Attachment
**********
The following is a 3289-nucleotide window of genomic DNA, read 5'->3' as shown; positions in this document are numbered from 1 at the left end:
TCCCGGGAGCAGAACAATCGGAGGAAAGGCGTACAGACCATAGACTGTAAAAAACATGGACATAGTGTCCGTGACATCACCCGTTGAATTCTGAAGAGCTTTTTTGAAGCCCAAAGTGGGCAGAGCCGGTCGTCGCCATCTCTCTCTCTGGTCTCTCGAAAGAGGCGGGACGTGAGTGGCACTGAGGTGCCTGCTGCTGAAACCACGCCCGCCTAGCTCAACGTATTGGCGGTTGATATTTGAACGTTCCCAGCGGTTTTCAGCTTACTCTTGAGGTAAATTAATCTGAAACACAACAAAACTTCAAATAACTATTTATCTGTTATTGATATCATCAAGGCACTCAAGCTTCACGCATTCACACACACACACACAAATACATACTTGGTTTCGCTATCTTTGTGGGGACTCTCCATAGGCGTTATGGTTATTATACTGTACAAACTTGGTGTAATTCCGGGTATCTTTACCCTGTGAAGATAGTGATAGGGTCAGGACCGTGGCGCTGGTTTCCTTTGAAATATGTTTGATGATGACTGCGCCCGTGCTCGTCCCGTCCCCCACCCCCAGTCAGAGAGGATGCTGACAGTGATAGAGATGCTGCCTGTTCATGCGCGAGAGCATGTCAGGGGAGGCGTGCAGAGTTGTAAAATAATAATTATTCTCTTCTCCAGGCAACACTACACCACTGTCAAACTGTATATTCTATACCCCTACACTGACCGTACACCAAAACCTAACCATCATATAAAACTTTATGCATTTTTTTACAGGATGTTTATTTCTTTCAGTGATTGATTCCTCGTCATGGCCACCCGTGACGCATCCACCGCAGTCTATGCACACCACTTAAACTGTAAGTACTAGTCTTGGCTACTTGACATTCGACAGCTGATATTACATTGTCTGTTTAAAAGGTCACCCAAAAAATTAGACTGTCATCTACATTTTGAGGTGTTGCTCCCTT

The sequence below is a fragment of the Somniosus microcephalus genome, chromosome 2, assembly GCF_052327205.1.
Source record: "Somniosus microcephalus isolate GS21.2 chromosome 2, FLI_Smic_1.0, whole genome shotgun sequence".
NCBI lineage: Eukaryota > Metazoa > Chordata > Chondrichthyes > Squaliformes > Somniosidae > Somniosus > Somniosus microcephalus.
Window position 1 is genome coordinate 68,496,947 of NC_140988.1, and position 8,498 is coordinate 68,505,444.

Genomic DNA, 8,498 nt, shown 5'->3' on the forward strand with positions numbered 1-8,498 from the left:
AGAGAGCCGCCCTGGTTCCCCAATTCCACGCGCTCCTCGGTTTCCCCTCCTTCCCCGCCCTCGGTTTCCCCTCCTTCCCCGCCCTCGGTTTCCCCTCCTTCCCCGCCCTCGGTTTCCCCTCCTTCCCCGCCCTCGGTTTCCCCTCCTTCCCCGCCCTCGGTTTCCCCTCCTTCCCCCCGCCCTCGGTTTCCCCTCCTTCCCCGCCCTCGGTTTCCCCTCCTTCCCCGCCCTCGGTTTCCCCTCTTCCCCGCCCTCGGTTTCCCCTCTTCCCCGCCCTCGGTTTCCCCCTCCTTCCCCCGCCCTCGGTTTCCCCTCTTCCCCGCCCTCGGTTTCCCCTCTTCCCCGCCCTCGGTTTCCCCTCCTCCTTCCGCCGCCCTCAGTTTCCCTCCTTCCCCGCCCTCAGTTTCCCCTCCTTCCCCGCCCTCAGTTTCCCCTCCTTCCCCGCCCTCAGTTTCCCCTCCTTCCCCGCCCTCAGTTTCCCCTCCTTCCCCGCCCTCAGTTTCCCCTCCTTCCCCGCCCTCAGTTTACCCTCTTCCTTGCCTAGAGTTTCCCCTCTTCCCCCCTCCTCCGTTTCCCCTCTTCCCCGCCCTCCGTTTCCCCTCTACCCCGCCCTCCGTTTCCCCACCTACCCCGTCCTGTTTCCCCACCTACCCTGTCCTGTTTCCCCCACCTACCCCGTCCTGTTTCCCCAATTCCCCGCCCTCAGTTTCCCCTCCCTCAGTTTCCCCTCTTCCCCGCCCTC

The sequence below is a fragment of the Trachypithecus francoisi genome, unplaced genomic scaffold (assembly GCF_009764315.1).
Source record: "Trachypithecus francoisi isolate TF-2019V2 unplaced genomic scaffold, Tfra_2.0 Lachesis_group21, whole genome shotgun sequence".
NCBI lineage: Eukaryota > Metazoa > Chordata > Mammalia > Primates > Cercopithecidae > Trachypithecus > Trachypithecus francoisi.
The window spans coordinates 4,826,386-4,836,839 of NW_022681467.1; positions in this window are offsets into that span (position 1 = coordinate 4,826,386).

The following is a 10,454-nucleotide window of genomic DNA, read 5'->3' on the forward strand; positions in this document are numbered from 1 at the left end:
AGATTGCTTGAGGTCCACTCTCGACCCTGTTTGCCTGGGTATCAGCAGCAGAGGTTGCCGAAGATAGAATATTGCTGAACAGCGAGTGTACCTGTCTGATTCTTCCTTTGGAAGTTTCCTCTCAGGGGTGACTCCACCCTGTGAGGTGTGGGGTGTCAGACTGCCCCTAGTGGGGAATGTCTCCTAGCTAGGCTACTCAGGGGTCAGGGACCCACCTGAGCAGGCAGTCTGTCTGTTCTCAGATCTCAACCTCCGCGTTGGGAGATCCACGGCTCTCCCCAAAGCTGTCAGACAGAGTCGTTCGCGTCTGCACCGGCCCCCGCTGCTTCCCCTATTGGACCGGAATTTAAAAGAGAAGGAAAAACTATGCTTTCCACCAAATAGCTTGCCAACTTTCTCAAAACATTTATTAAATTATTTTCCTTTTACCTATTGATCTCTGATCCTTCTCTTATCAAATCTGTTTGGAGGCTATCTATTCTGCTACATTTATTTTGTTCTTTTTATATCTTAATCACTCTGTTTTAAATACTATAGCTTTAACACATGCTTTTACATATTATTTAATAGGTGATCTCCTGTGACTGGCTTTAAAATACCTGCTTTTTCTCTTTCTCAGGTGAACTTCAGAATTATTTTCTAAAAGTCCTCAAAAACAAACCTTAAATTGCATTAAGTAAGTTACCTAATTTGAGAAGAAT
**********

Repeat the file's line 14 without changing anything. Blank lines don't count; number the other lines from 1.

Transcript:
AGATTGCTTGAGGTCCACTCTCGACCCTGTTTGCCTGGGTATCAGCAGCAGAGGTTGCCGAAGATAGAATATTGCTGAACAGCGAGTGTACCTGTCTGATTCTTCCTTTGGAAGTTTCCTCTCAGGGGTGACTCCACCCTGTGAGGTGTGGGGTGTCAGACTGCCCCTAGTGGGGAATGTCTCCTAGCTAGGCTACTCAGGGGTCAGGGACCCACCTGAGCAGGCAGTCTGTCTGTTCTCAGATCTCAACCTCCGCGTTGGGAGATCCACGGCTCTCCCCAAAGCTGTCAGACAGAGTCGTTCGCGTCTGCACCGGCCCCCGCTGCTTCCCCTATTGGACCGGAATTTAAAAGAGAAGGAAAAACTATGCTTTCCACCAAATAGCTTGCCAACTTTCTCAAAACATTTATTAAATTATTTTCCTTTTACCTATTGATCTCTGATCCTTCTCTTATCAAATCTGTTTGGAGGCTATCTATTCTGCTACATTTATTTTGTTCTTTTTATATCTTAATCACTCTGTTTTAAATACTATAGCTTTAACACATGCTTTTACATATTATTTAATAGGTGATCTCCTGTGACTGGCTTTAAAATACCTGCTTTTTCTCTTTCTCAGGTGAACTTCAGAATTATTTTCTAAAAGTCCTCAAAAACAAACCTTAAATTGCATTAAGTAAGTTACCTAATTTGAGAAGAAT